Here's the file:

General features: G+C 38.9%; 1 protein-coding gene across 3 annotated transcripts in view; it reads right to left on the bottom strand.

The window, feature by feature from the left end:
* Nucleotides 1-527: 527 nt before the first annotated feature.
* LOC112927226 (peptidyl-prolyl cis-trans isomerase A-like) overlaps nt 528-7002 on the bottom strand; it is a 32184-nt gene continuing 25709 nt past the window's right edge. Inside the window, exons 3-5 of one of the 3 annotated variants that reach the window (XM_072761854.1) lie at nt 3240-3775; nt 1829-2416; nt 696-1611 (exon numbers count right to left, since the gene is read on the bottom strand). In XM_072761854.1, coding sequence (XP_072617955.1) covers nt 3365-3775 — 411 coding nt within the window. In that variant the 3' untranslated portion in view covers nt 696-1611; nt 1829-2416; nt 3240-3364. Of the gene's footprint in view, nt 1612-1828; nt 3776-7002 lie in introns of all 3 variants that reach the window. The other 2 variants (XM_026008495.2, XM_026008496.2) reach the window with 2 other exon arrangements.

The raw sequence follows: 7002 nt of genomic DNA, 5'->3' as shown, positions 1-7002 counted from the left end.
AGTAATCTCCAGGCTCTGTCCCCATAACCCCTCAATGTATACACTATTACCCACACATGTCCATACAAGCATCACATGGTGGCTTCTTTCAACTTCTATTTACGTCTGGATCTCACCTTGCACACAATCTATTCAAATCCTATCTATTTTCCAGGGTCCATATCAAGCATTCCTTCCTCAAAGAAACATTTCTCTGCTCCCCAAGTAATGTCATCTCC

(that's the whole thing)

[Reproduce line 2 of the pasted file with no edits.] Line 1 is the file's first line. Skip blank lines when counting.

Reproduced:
The window, feature by feature from the left end: